Tags:

  • Right of Way
  • Engine Idling
  • General
CP's toll-free Community Connect Line is dedicated to handling questions and concerns from members of the public. Call 1-800-766-7912 or email Community_Connect@cpr.ca.

 Right of Way

How wide is each Right of Way?

Tags:

  • Right of Way
In most areas, the right-of-way extends approximately 50 feet from the center of the track on both sides.

Who is responsible for maintaining the Right of Way?

Tags:

  • Right of Way
CP is responsible for maintaining our right-of-way. If there are concerns regarding a particular right-of-way we forward complaints/concerns to track maintenance supervisors or the CP Police Service as the situation warrants.

What is CP's approach to vegetation management?

Tags:

  • Right of Way
CP is committed to using only those herbicides and pesticides that are safe. These products have been thoroughly inspected to ensure they meet rigorous health and environmental safety standards. All herbicide use is accounted for, and our vegetation management program is continually evaluated.

Who can I contact if I have other questions?

Tags:

  • Right of Way
  • Engine Idling
  • General
CP's toll-free Community Connect Line is dedicated to handling questions and concerns from members of the public. Call 1-800-766-7912 or email Community_Connect@cpr.ca.

Drone use near the railway

Tags:

  • General
  • Right of Way
CP does not allow any drone flight over our private property. Our employees work in an environment where distractions, such as unexpected overflights, can increase safety risks to employees, the public and our operations. Contact our Community Connect team for more information

 Frequency

When can I expect a train?

Tags:

  • Frequency
CP must operate around the clock in order to meet customer requirements and remain competitive. This means trains can run 24 hours a day, seven days a week. On some branch lines you may see only one or two trains a week, while busy mainline corridors can have more than 30 trains a day. Contact Community Connect for more detailed frequency information.

How many times per day do trains pass a particular location?

Tags:

  • Frequency
Trains operate 24 hours a day 7 days a week. Our Community Connect Line (1-800-766-7912) can help answer your questions regarding CP train traffic - all you need to supply is your address. It is important to remember that train traffic can change at any time – traffic can either increase or decrease, the frequency given is merely a snapshot in time.

How do you set your train schedule?

Tags:

  • Frequency
Freight trains do not run on a set schedule like passenger trains do. They can run at any time, depending on what customers need and changes in business cycles. A train schedule may be based on the requirements of a port 2,000 miles away, or it may be based on the needs of a customer who relies on just-in-time delivery of goods to a factory. Other schedules may be flexible because the crew has to stop many times to pick up and drop off freight cars. Our trains may run at any time of the day.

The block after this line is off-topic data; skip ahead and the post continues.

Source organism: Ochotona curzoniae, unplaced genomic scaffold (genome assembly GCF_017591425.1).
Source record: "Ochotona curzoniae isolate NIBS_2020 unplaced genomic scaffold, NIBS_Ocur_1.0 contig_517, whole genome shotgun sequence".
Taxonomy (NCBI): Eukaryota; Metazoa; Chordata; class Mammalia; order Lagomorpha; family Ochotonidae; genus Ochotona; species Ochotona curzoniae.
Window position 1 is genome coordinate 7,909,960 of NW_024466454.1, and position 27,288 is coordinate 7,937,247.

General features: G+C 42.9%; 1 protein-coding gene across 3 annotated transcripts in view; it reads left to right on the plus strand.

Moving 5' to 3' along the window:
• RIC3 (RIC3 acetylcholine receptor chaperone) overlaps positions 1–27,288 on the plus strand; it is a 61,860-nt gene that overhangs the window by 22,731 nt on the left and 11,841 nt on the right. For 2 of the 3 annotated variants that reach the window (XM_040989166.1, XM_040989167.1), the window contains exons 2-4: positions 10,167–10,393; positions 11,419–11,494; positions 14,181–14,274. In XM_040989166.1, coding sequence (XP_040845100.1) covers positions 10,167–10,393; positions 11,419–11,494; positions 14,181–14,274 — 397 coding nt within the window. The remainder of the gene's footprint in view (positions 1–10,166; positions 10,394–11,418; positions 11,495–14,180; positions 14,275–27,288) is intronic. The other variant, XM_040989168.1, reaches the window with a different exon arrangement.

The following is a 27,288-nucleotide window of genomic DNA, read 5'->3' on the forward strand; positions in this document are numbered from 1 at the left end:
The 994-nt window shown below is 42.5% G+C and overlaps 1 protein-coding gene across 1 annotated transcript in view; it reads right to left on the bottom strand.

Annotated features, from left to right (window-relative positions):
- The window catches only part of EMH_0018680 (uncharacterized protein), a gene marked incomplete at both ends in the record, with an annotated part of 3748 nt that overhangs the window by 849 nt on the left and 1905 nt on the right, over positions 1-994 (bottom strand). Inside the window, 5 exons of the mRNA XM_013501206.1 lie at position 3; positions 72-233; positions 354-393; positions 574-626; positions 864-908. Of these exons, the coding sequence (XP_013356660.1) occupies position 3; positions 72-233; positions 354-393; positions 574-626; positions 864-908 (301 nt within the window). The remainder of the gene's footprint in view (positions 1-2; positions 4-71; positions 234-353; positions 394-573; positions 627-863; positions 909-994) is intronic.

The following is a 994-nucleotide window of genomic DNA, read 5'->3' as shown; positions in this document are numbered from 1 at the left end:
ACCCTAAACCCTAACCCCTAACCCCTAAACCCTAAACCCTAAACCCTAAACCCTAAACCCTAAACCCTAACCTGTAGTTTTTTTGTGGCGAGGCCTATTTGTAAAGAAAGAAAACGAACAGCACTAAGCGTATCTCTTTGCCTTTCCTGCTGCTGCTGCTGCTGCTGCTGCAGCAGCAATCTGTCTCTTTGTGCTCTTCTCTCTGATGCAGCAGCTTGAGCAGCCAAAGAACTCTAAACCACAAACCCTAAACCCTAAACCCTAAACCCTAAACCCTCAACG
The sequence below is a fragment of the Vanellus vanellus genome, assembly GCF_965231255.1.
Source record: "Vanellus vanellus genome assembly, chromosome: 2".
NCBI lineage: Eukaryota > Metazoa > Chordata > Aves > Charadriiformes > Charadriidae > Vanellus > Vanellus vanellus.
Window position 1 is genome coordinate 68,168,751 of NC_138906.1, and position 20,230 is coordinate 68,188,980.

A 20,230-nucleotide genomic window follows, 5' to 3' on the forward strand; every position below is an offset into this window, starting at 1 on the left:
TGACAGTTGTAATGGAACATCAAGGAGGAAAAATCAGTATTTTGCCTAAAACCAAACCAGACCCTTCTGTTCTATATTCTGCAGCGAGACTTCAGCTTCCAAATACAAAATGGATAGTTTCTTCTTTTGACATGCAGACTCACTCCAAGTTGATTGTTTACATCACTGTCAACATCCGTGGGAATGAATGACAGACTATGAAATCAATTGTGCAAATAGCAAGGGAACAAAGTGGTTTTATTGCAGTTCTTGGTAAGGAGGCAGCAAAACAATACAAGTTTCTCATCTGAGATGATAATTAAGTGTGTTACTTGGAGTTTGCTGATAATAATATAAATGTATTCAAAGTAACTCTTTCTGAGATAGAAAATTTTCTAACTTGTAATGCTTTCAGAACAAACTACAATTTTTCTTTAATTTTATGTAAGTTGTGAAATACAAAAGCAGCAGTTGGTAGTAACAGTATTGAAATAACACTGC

How fast do trains travel?

Tags:

  • Frequency
There are different allowable train speeds for every section of track, including maximum speeds through cities, towns and crossings. The speed at which trains can safely operate is determined by many factors, including the condition of the roadbed and track structure. In Canada, CP looks to Transport Canada standards when setting maximum track speeds. The U.S. Federal Railroad Association’s Track Safety Standards establish track structure and track geometry requirements for nine separate classes of track with maximum speeds designated for each class.

 Train Whistles

Why do trains whistle at crossings?

Tags:

  • Train Whistles
  • Crossings
In Canada, trains are required under the Railway Safety Act of 1988 to whistle at all public crossings. The train must begin sounding its whistle a quarter mile from the crossing and repeat it until the train is on the crossing. In the United States, locomotive engineers must sound train horns in advance of all public grade crossings (some exceptions apply). The horn must continue to sound until the lead locomotive or train car occupies the grade crossing. Train crews will also sound the whistle if their view is restricted or they perceive a danger, such as someone walking on the track.

What pattern do train horns follow?

Tags:

  • Train Whistles
Wherever feasible, train horns must be sounded in a standardized pattern of 2 long, 1 short and 1 long. In the United States, under the Train Horn Rule, locomotive engineers must sound train horns for a minimum of 15 seconds, and a maximum of 20 seconds, in advance of all public grade crossings (some exceptions apply).

How loud are train whistles?

Tags:

  • Train Whistles
A maximum volume level for the train horn has been established at 110 decibels. The minimum sound level remains 96 decibels.These rules apply 24 hours a day and are intended to alert motorists and pedestrians of the approaching train.

How can whistles be stopped?

Tags:

  • Train Whistles
  • Crossings